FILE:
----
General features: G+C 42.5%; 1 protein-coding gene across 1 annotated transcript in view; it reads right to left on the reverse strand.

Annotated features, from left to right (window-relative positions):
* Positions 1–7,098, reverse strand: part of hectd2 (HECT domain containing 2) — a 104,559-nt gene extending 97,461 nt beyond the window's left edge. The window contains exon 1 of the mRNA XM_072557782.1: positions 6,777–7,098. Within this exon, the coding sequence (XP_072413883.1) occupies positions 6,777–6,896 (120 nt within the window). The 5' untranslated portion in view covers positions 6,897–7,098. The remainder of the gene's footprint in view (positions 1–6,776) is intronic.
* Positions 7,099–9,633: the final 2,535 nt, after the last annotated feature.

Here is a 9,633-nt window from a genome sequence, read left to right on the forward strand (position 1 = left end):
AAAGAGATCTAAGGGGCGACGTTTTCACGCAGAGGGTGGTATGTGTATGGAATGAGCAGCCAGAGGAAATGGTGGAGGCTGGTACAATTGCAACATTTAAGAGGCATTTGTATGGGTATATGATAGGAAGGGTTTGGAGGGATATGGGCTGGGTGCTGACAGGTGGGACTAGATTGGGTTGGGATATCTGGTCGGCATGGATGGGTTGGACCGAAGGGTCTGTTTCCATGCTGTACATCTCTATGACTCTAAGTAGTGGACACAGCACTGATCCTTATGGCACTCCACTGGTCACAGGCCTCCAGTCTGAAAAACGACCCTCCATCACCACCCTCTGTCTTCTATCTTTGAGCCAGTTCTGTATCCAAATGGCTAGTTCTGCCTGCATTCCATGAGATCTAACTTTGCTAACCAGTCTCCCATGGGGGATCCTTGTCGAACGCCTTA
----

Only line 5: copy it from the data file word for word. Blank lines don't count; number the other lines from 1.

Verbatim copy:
Here is a 9,633-nt window from a genome sequence, read left to right on the forward strand (position 1 = left end):